Time signatures convey important information for performers. The notation indicates how many beats are in each measure and the value of one beat. For example, one of the most common time signatures, 4/4, means that there are four quarter-notes per measure. Other common signatures include 3/4, 6/8 (six eighth-notes per measure), and 12/8.
Of course, sometimes these frequently used signatures are insufficient when conveying more complicated musical ideas. Complex time signatures, like 5/4, and other less common signatures are valuable to express more challenging meters, in which rhythmic patterns change. 5/4 could be read as (2+3)/4 or (3+2)/4 depending on where the stressed and unstressed beats fall. A well-known notorious example is the theme from The Terminator, which uses the time signature 13/16. In that example, the rhythmic grouping is 3+3+3+2+2 (or: 1-2-3 1-2-3 1-2-3 1-2 1-2).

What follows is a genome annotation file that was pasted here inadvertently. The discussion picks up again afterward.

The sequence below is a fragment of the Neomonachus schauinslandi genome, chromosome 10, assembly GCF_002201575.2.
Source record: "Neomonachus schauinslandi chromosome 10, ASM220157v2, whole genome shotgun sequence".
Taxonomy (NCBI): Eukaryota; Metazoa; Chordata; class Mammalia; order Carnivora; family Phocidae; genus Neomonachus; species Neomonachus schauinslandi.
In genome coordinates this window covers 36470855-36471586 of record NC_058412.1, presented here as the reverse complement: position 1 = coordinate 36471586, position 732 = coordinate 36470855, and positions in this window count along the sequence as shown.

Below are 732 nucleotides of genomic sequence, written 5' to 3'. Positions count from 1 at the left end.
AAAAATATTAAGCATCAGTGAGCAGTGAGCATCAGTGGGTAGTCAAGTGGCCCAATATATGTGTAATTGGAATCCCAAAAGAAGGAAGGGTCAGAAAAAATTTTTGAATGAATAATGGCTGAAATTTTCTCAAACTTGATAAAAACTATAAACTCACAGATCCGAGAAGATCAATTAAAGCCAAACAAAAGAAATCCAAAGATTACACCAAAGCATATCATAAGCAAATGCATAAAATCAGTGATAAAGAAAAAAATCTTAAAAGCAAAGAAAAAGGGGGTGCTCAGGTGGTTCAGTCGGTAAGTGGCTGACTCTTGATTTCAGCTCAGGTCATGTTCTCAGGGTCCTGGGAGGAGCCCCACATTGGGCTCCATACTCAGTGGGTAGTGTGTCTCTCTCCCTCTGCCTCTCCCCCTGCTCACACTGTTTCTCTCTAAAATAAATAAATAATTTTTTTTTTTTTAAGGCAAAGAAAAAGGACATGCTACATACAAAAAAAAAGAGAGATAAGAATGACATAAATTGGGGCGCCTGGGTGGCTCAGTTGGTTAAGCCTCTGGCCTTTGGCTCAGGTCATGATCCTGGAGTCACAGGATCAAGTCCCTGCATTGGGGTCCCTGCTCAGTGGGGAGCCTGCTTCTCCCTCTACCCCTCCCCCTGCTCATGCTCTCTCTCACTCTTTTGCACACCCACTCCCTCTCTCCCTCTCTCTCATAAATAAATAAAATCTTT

What are some other examples of unusual time signatures? Here’s a list we came up with. What did we miss?